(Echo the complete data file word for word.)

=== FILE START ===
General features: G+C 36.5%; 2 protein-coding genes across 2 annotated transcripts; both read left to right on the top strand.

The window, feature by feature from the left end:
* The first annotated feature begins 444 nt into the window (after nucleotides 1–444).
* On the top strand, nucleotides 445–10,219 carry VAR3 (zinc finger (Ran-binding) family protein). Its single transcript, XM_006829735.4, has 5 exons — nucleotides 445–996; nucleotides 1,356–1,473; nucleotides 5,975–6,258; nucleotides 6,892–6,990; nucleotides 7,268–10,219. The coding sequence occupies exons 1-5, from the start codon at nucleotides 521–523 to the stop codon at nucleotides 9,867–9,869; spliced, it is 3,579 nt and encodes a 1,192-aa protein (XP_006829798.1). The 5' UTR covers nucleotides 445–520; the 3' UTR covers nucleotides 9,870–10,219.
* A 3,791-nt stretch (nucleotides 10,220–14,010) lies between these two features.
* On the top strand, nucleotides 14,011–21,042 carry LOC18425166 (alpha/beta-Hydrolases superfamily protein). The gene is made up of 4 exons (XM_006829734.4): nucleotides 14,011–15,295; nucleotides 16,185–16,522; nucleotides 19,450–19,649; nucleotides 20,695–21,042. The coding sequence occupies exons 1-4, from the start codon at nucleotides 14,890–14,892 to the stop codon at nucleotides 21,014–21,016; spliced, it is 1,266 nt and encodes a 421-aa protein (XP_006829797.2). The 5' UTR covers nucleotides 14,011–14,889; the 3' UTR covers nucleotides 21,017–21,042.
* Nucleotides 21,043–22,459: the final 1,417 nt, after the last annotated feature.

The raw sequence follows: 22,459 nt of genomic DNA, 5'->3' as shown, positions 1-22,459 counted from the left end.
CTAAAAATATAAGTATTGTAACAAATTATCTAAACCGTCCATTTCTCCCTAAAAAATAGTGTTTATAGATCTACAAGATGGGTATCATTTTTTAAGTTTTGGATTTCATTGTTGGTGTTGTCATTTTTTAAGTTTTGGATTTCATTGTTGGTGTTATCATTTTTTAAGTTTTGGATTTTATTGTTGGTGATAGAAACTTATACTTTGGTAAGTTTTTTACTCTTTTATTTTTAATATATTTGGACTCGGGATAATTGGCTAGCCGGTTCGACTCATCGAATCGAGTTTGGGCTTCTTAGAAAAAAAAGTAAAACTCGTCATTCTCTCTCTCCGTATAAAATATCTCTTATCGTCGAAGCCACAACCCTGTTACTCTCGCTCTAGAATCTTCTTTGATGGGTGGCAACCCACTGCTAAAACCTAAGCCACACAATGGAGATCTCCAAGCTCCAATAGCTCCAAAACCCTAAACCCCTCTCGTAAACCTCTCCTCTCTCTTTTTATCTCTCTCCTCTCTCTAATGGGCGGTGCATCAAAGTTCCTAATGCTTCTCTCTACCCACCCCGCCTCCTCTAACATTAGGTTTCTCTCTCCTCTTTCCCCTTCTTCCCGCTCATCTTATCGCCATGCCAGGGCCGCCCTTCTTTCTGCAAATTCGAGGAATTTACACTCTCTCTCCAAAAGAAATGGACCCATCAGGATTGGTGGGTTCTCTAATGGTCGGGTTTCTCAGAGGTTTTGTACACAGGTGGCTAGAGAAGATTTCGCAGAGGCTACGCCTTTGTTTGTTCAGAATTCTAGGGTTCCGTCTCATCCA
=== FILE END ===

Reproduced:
General features: G+C 36.5%; 2 protein-coding genes across 2 annotated transcripts; both read left to right on the top strand.

The window, feature by feature from the left end:
* The first annotated feature begins 444 nt into the window (after nucleotides 1–444).
* On the top strand, nucleotides 445–10,219 carry VAR3 (zinc finger (Ran-binding) family protein). Its single transcript, XM_006829735.4, has 5 exons — nucleotides 445–996; nucleotides 1,356–1,473; nucleotides 5,975–6,258; nucleotides 6,892–6,990; nucleotides 7,268–10,219. The coding sequence occupies exons 1-5, from the start codon at nucleotides 521–523 to the stop codon at nucleotides 9,867–9,869; spliced, it is 3,579 nt and encodes a 1,192-aa protein (XP_006829798.1). The 5' UTR covers nucleotides 445–520; the 3' UTR covers nucleotides 9,870–10,219.
* A 3,791-nt stretch (nucleotides 10,220–14,010) lies between these two features.
* On the top strand, nucleotides 14,011–21,042 carry LOC18425166 (alpha/beta-Hydrolases superfamily protein). The gene is made up of 4 exons (XM_006829734.4): nucleotides 14,011–15,295; nucleotides 16,185–16,522; nucleotides 19,450–19,649; nucleotides 20,695–21,042. The coding sequence occupies exons 1-4, from the start codon at nucleotides 14,890–14,892 to the stop codon at nucleotides 21,014–21,016; spliced, it is 1,266 nt and encodes a 421-aa protein (XP_006829797.2). The 5' UTR covers nucleotides 14,011–14,889; the 3' UTR covers nucleotides 21,017–21,042.
* Nucleotides 21,043–22,459: the final 1,417 nt, after the last annotated feature.

The raw sequence follows: 22,459 nt of genomic DNA, 5'->3' as shown, positions 1-22,459 counted from the left end.
CTAAAAATATAAGTATTGTAACAAATTATCTAAACCGTCCATTTCTCCCTAAAAAATAGTGTTTATAGATCTACAAGATGGGTATCATTTTTTAAGTTTTGGATTTCATTGTTGGTGTTGTCATTTTTTAAGTTTTGGATTTCATTGTTGGTGTTATCATTTTTTAAGTTTTGGATTTTATTGTTGGTGATAGAAACTTATACTTTGGTAAGTTTTTTACTCTTTTATTTTTAATATATTTGGACTCGGGATAATTGGCTAGCCGGTTCGACTCATCGAATCGAGTTTGGGCTTCTTAGAAAAAAAAGTAAAACTCGTCATTCTCTCTCTCCGTATAAAATATCTCTTATCGTCGAAGCCACAACCCTGTTACTCTCGCTCTAGAATCTTCTTTGATGGGTGGCAACCCACTGCTAAAACCTAAGCCACACAATGGAGATCTCCAAGCTCCAATAGCTCCAAAACCCTAAACCCCTCTCGTAAACCTCTCCTCTCTCTTTTTATCTCTCTCCTCTCTCTAATGGGCGGTGCATCAAAGTTCCTAATGCTTCTCTCTACCCACCCCGCCTCCTCTAACATTAGGTTTCTCTCTCCTCTTTCCCCTTCTTCCCGCTCATCTTATCGCCATGCCAGGGCCGCCCTTCTTTCTGCAAATTCGAGGAATTTACACTCTCTCTCCAAAAGAAATGGACCCATCAGGATTGGTGGGTTCTCTAATGGTCGGGTTTCTCAGAGGTTTTGTACACAGGTGGCTAGAGAAGATTTCGCAGAGGCTACGCCTTTGTTTGTTCAGAATTCTAGGGTTCCGTCTCATCCA